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Wahiba Sands Desert Wonders Camp Oman | Travel Photography by Sebastian Motsch (2015)

Oman | Wahiba Sands, Desert Wonders Camp

The drive from Ras al Jinz on New Years Day was relaxing and rather uneventful. Many people argue that driving through the desert is dull and boring – and that they would rather fly. To me, it’s the other way around. Every time I fly over a desert, I keep thinking I’d rather be down there driving…

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Oman | Sur, Ras al Hadd, Ras al Jinz

Oman FlagOnce again, we had an early breakfast at the hotel and headed out to explore the natural harbor of Sur with it’s famous Dhow wharfs and the beautiful lighthouse. Unfortunately, the Sur Dhow Museum was closed for renovations and we had to peek over the walls of a wharf nearby. It was quite interesting to see the ships being build with ancient tools and materials.

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Oman Road Trip | Travel Photography by Sebastian Motsch (2015)

Oman | Al Bustan Palace, Shangri-La, Bimmah Sinkhole, Wadi Shab

Oman FlagAfter getting up early we left Al Wadi Al Kabir and drove over the mountain to see the famous Al Bustan Palace. The roundabout is amazing, with a pool in the middle sporting a full-size Dhow. The water fountains are arranged cleverly in a way to resemble the bow wave of the ship. The driveway to the Al Bustan Palace Hotel is lined with trees and makes you forget that you are in a barren landscape. We didn’t manage to get into the (supposedly awesome) seaside garden of the hotel, but made up for that at the Shangri-La Resort, a couple of kilometers away.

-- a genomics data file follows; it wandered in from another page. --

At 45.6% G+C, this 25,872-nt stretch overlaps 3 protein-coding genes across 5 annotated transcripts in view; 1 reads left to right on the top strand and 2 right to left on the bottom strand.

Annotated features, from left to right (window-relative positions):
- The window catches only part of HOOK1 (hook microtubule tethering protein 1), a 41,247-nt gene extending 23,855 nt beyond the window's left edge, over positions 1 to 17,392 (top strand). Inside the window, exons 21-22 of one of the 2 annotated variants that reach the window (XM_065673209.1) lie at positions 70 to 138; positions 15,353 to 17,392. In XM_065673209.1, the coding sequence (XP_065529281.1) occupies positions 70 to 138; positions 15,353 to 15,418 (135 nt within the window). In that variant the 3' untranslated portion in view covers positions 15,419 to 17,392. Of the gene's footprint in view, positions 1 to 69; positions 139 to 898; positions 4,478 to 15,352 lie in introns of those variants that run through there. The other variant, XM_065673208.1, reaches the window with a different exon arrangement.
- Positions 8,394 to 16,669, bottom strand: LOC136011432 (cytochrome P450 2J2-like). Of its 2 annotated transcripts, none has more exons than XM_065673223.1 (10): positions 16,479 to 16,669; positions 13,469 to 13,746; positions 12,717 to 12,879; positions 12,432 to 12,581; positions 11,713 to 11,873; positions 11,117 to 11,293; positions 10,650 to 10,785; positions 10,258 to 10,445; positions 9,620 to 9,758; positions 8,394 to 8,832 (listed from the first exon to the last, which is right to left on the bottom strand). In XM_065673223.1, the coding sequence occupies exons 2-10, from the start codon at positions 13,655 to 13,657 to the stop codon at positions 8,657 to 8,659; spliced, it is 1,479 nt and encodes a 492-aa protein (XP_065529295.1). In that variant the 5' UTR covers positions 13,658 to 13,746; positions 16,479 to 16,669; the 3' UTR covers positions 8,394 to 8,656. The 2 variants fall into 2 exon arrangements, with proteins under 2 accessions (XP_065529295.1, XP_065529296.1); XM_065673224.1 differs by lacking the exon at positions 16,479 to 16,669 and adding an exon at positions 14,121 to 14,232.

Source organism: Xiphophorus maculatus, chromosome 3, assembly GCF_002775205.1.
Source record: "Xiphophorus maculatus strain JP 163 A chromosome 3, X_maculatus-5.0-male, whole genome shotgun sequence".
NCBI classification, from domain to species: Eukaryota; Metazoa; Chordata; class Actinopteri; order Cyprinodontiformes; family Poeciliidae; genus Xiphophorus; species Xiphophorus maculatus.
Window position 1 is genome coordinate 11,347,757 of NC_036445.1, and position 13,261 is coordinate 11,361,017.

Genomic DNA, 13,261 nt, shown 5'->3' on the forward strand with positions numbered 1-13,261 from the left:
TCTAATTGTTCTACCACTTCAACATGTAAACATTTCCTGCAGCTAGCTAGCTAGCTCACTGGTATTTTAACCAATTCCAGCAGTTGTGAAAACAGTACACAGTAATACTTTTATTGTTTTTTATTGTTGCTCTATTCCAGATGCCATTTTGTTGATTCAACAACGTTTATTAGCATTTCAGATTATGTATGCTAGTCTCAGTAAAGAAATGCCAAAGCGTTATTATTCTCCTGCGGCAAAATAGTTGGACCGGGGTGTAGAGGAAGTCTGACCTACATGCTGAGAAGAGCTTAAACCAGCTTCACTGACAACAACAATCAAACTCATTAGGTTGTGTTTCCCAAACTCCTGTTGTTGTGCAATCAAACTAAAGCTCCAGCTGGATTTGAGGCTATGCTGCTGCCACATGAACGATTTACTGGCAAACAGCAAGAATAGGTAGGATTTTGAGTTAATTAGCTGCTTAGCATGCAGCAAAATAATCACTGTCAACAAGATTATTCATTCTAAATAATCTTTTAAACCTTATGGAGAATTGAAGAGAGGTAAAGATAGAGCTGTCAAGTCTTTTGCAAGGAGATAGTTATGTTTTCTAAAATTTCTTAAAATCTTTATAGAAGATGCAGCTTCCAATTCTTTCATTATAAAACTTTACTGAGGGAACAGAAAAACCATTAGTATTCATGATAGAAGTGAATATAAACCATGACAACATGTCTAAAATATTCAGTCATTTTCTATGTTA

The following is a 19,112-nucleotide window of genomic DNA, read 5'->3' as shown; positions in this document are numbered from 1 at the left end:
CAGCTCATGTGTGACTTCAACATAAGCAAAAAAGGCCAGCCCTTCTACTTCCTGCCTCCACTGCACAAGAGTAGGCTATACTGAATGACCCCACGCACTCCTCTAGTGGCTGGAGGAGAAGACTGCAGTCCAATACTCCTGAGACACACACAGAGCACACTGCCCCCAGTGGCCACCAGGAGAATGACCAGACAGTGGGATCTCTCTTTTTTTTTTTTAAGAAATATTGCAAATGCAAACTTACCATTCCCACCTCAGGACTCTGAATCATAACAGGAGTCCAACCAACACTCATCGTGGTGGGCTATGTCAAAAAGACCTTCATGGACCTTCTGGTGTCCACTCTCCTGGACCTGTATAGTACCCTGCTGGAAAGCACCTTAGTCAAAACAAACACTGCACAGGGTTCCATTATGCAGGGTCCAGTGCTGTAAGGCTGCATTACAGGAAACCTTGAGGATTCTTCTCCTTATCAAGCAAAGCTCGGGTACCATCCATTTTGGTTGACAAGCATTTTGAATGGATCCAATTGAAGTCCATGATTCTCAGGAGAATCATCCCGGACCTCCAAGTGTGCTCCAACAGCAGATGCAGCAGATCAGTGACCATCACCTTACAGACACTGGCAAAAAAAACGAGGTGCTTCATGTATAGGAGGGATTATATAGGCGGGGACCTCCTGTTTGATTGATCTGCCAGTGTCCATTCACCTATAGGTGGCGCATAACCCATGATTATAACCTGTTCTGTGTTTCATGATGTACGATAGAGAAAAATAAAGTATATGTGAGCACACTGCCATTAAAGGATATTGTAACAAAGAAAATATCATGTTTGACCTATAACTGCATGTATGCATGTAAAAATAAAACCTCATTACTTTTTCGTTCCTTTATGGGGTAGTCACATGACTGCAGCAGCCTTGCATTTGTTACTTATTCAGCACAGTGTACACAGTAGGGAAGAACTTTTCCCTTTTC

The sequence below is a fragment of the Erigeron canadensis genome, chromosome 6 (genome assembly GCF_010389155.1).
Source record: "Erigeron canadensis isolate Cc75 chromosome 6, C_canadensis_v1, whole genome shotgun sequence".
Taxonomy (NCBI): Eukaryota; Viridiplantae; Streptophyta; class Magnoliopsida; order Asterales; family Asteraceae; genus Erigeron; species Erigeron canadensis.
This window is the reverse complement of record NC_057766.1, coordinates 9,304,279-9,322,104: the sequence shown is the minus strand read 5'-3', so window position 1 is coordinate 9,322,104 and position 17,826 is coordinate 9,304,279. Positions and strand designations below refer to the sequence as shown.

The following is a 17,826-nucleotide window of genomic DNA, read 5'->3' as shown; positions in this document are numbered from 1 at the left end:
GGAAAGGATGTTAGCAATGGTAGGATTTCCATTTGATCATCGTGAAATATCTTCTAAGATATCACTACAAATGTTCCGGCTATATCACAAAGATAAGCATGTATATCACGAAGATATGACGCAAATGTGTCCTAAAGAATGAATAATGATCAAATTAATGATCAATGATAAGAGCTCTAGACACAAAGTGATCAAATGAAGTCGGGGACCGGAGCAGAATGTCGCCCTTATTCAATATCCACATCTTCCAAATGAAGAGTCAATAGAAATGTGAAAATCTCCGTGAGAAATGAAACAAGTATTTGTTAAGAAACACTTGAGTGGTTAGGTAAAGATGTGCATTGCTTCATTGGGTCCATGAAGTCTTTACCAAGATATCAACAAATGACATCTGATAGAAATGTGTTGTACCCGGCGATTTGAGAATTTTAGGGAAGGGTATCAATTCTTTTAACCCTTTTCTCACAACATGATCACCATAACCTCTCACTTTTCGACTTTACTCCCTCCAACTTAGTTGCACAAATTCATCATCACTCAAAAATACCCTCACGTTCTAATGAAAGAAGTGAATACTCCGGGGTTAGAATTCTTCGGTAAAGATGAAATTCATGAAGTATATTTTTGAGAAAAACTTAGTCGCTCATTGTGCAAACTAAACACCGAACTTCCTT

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Oman Road Trip | Travel Photography by Sebastian Motsch (2015)

Oman | Muscat, Mutrah and Qurum Beach

Oman FlagOn our first day in the Sultanate of Oman, we had a look at some of the various sights in and around Muscat. Driving from our Hotel in Al Wadi Al Kabir to the old part of the city via Sidab Street yielded some stunning views of the rough mountains and the glistening sea.

Leaving our car in one of the free parking areas, we walked towards the palace of Sultan Quaboos bin Said al Said – on polished stone sidewalks, mind you. They create nice reflections, but must be a nightmare when wet. In a country with an average of 100 mm of rain per year… who cares about slippery conditions? Dust is a concern, however, and therefore the sidewalks are kept clean all the time.

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Oman Road Trip | Travel Photography by Sebastian Motsch (2015)

Oman | Starting 2015 with a road trip in a new country

Oman Flag